The best segment of all, ironically enough for a sketch show on film, comes straight off the telly, as Galton and Simpson rework a forgotten Comedy Playhouse entry to illustrate Pride, with Ian Carmichael’s regal Bentley and Alfie Bass’ clapped out Morris meeting halfway down a narrow country lane and each resolutely refusing to back up for the other. When the AA and RAC turn up (the former in the guise of Robert Gillespie), taking the sides you’d expect, a measuring tape-fuelled class war ensues. Throw in Bob Godfrey’s droll animated links and you’ve got a film tailor made for a lost TV afternoon.
TV CREAM SAYS: WHAT A SHAME THEY DON'T SHOW IT ANY MORE
In a predictably blokeish Australian cinematic milieu, female directors did gain a foothold. Gillian Armstrong, propelled Judy Davis and Sam Neill to world stardom with pleasant if slightly static feminist period drama My Brilliant Career (1979), while Jane Campion put the fun into dysfunctional with weirdo sister curio Sweetie (1989), and moved on to Oscar-trousering melodrama The Piano (1993). Perhaps more interesting is unsung heroine Nadia Tass, director of this excellent caper comedy. An exercise in doing ‘quirky’ without becoming a pain in the arse, Malcolm takes a plot that could easily nosedive into sentiment – reclusive, borderline-autistic bloke with a talent for making gadgets falls in with a lowlife crim and his girlfriend, and helps them with a robbery – but treats it in exactly the right head-on manner, like an Australian Ealing comedy, for want of a better comparison. The dialogue is brazen, the gags sound, and the gadgets, from Malcolm’s personal tram to the split-in-two getaway car to the robot ashtrays, are great. The only thing that dates it is the Penguin Cafe Orchestra soundtrack, which was really lovely once, before it appeared on every mobile phone advert ever.
TV CREAM SAYS: DON'T WORRY, IT LASTS FOR UP TO TWO HOURS
The best thing about these film versions of sitcoms is that the plots seldom bear much similarity to the “sit” of the original series. So in Are You Being Served? for instance, you get the entire cast going on holiday together, no questions asked. Bless This House introduces Terry Scott and Peter Butterworth apropos nothing. Possibly the biggest deviation comes from this film, with the fraught five-way dynamic of the series getting the boot early on when the cast find themselves uniting to save their lodgings from the clutches of ruthless property developer Peter ‘Sir Frank is in charge of civil service pay’ Cellier. It’s a plot hardly worthy of an also-ran Children’s Film Foundation adventure, but it’s all carried off with a such an end-of-term sense of fun you hardly notice. After O’Sullivan and Bill Maynard sabotage his posh dinner date with Wilcox (consisting, of course, of prawn cocktail followed by Steak Diane), Cellier climbs into a taxi and utters the key line – “Thames Television studios, Euston Road, please” – so waving a fond goodbye to the demands of plot and a big hello to “a galaxy of Thames stars” from Bill Grundy, through Jack Smethurst and Rudolph Walker indulging in a terrible pull-back-and-reveal racial gag, Michael Robbins as an old flame of Mildred’s, to an extravagantly bearded Spike “gotta get these things OUT!!” Milligan. It’s the nearest thing there is to a Christmas special on film, really, and for that, to say nothing of the wonderfully wistful closing credits theme, we love it.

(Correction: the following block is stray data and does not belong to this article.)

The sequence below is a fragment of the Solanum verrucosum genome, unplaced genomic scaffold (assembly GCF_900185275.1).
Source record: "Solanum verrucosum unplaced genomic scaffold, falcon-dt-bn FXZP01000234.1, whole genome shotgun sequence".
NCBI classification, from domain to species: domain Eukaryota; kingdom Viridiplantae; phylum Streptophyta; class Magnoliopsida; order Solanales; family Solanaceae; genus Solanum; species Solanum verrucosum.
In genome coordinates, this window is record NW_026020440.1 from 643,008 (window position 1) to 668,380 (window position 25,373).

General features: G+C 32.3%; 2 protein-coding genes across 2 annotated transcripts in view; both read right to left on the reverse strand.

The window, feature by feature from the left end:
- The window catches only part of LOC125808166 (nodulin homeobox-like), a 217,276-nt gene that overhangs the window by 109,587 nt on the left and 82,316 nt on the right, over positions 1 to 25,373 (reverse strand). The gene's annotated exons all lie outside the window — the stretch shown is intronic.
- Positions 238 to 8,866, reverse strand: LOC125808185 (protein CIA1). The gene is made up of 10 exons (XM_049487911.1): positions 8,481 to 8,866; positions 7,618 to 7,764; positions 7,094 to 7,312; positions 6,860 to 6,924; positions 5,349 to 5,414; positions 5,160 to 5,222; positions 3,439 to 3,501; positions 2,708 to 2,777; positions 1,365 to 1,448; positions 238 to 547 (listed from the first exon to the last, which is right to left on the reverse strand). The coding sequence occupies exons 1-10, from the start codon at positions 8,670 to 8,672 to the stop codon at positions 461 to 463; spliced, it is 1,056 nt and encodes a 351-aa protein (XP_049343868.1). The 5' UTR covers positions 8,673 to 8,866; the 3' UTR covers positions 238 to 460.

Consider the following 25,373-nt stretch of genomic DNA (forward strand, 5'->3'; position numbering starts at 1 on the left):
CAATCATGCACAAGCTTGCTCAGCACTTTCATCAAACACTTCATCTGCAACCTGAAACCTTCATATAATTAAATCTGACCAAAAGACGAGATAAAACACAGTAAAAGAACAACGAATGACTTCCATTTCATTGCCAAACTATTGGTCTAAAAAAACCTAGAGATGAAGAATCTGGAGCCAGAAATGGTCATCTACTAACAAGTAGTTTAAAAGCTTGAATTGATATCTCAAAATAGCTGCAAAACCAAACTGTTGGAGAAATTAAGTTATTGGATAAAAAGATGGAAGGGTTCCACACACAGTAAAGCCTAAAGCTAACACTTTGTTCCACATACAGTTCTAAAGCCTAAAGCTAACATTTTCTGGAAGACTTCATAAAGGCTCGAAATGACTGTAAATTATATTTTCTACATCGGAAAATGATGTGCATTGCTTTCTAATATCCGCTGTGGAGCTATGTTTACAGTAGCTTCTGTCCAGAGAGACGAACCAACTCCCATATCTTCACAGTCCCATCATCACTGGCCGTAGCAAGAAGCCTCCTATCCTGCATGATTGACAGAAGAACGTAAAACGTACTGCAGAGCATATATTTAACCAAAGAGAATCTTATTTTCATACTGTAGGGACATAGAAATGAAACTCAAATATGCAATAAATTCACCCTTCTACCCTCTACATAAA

TV CREAM SAYS: CHRISTOPHER GUNNING ON THEME DUTIES, THERE
If you’ll forgive us a shallow observation about a cinematic giant, what was it with Carol Reed and the word “Man”? As well as The Third Man and Our Man in Havana, you had The Running Man, ace IRA magic-realist drama Odd Man Out with James ‘Mandingo’ Mason, and then this Berlin-set period piece, with Mason again as a troubled Wall-hopping businessman, who gives it all up for Claire ‘Illustrated Man’ Bloom. Some Third Man-ish photography, a very Odd Man Out-like ending, and Geoffrey ‘Freewheelers’ Toone are in there as well.
TV CREAM SAYS: 'MAN', THERE
Paul Schofield is Thomas More, wearing a football boot on one leg and a cricket pad on the other, telling a drumstick-tossing Robert Shaw where to stick his decree nisi. Leo McKern is Thomas Cromwell, Orson Welles takes the Terry Scott part, and Susannah York, John Hurt, Corin ‘zero fame’ Redgrave and Yootha Joyce pitch in for a by-the-book slice of historical pageantry, complete with that early parliament set that looks like a cattle market.
TV CREAM SAYS: CAN YOU SPOT THE JOKE WE THOUGHT WAS DEAD FUNNY WHEN WE MADE IT IN 1984 IN THE ABOVE BILLING?
This overly convoluted but nonetheless heavily similar melodrama to The Wicked Lady, precedes said film by two years and is lauded as the first melodrama from Gainsborough studios. As in The Wicked Lady, Margaret Lockwood stars as a greedy, eyes fixed firmly on the goal of grabbing the country manor, she-devil. Her aptitude for cunning is quite frankly wasted on the menial role of Governess, which James Mason intuits as he refuses her the role, deeming her unsuitable. Instead, he allows her to stay as lady’s companion to his wife, Phyllis Calvert. As in The Wicked Lady’s similar wifely role covered by Patricia Roc, Calvert represents rosy-cheeked duty, lack of drama and well-meaning naivete. Bless her.